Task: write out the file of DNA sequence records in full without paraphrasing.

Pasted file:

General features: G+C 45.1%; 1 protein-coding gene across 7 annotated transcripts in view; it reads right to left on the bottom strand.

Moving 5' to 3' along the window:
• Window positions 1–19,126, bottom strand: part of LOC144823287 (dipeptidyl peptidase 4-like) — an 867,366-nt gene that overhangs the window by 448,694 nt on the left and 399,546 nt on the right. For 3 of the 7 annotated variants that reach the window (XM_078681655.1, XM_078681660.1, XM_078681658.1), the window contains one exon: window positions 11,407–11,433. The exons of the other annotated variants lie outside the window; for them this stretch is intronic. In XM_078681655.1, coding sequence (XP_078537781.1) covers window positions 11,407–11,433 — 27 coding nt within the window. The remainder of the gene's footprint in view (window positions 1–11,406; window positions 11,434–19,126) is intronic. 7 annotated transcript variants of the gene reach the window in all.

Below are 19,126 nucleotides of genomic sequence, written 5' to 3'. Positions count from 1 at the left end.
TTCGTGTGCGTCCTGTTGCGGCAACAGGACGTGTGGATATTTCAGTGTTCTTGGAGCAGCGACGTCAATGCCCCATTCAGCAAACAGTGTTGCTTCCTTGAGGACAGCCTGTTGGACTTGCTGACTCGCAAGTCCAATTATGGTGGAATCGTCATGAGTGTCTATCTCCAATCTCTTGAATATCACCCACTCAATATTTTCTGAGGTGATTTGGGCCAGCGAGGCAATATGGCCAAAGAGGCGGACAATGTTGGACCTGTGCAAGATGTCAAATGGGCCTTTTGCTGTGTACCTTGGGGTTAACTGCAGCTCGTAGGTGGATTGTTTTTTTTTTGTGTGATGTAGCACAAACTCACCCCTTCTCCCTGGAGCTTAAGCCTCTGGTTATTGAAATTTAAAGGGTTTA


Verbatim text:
General features: G+C 45.1%; 1 protein-coding gene across 7 annotated transcripts in view; it reads right to left on the bottom strand.

Moving 5' to 3' along the window:
• Window positions 1–19,126, bottom strand: part of LOC144823287 (dipeptidyl peptidase 4-like) — an 867,366-nt gene that overhangs the window by 448,694 nt on the left and 399,546 nt on the right. For 3 of the 7 annotated variants that reach the window (XM_078681655.1, XM_078681660.1, XM_078681658.1), the window contains one exon: window positions 11,407–11,433. The exons of the other annotated variants lie outside the window; for them this stretch is intronic. In XM_078681655.1, coding sequence (XP_078537781.1) covers window positions 11,407–11,433 — 27 coding nt within the window. The remainder of the gene's footprint in view (window positions 1–11,406; window positions 11,434–19,126) is intronic. 7 annotated transcript variants of the gene reach the window in all.

Below are 19,126 nucleotides of genomic sequence, written 5' to 3'. Positions count from 1 at the left end.
TTCGTGTGCGTCCTGTTGCGGCAACAGGACGTGTGGATATTTCAGTGTTCTTGGAGCAGCGACGTCAATGCCCCATTCAGCAAACAGTGTTGCTTCCTTGAGGACAGCCTGTTGGACTTGCTGACTCGCAAGTCCAATTATGGTGGAATCGTCATGAGTGTCTATCTCCAATCTCTTGAATATCACCCACTCAATATTTTCTGAGGTGATTTGGGCCAGCGAGGCAATATGGCCAAAGAGGCGGACAATGTTGGACCTGTGCAAGATGTCAAATGGGCCTTTTGCTGTGTACCTTGGGGTTAACTGCAGCTCGTAGGTGGATTGTTTTTTTTTTGTGTGATGTAGCACAAACTCACCCCTTCTCCCTGGAGCTTAAGCCTCTGGTTATTGAAATTTAAAGGGTTTA